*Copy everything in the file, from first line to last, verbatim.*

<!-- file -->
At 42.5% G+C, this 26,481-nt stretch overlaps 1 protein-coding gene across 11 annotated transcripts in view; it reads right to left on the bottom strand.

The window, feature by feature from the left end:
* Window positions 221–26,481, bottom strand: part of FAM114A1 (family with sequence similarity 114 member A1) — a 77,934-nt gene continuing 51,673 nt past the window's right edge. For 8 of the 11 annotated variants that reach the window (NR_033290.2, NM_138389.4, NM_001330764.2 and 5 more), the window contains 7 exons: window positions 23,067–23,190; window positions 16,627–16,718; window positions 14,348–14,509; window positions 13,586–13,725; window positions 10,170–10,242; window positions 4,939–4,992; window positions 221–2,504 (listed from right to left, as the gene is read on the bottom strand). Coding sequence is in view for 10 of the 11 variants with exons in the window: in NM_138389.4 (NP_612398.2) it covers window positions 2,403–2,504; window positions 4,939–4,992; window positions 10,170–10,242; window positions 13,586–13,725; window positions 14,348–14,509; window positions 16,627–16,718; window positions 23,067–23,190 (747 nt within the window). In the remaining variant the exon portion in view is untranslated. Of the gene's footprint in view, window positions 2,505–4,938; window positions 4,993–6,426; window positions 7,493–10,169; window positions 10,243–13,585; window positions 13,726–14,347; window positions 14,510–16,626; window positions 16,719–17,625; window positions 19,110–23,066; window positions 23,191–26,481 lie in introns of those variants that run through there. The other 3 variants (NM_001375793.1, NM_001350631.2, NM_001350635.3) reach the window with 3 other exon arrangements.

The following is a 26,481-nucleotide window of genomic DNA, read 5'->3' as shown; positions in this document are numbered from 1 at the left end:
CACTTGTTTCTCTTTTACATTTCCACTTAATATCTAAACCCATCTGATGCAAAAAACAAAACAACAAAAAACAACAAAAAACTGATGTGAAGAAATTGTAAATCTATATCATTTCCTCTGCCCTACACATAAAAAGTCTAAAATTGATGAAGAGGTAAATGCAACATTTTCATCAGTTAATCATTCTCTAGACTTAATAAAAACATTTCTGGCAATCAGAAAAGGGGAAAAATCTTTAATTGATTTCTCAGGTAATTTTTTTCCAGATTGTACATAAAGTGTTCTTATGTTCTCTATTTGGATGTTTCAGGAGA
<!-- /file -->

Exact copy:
At 42.5% G+C, this 26,481-nt stretch overlaps 1 protein-coding gene across 11 annotated transcripts in view; it reads right to left on the bottom strand.

The window, feature by feature from the left end:
* Window positions 221–26,481, bottom strand: part of FAM114A1 (family with sequence similarity 114 member A1) — a 77,934-nt gene continuing 51,673 nt past the window's right edge. For 8 of the 11 annotated variants that reach the window (NR_033290.2, NM_138389.4, NM_001330764.2 and 5 more), the window contains 7 exons: window positions 23,067–23,190; window positions 16,627–16,718; window positions 14,348–14,509; window positions 13,586–13,725; window positions 10,170–10,242; window positions 4,939–4,992; window positions 221–2,504 (listed from right to left, as the gene is read on the bottom strand). Coding sequence is in view for 10 of the 11 variants with exons in the window: in NM_138389.4 (NP_612398.2) it covers window positions 2,403–2,504; window positions 4,939–4,992; window positions 10,170–10,242; window positions 13,586–13,725; window positions 14,348–14,509; window positions 16,627–16,718; window positions 23,067–23,190 (747 nt within the window). In the remaining variant the exon portion in view is untranslated. Of the gene's footprint in view, window positions 2,505–4,938; window positions 4,993–6,426; window positions 7,493–10,169; window positions 10,243–13,585; window positions 13,726–14,347; window positions 14,510–16,626; window positions 16,719–17,625; window positions 19,110–23,066; window positions 23,191–26,481 lie in introns of those variants that run through there. The other 3 variants (NM_001375793.1, NM_001350631.2, NM_001350635.3) reach the window with 3 other exon arrangements.

The following is a 26,481-nucleotide window of genomic DNA, read 5'->3' as shown; positions in this document are numbered from 1 at the left end:
CACTTGTTTCTCTTTTACATTTCCACTTAATATCTAAACCCATCTGATGCAAAAAACAAAACAACAAAAAACAACAAAAAACTGATGTGAAGAAATTGTAAATCTATATCATTTCCTCTGCCCTACACATAAAAAGTCTAAAATTGATGAAGAGGTAAATGCAACATTTTCATCAGTTAATCATTCTCTAGACTTAATAAAAACATTTCTGGCAATCAGAAAAGGGGAAAAATCTTTAATTGATTTCTCAGGTAATTTTTTTCCAGATTGTACATAAAGTGTTCTTATGTTCTCTATTTGGATGTTTCAGGAGA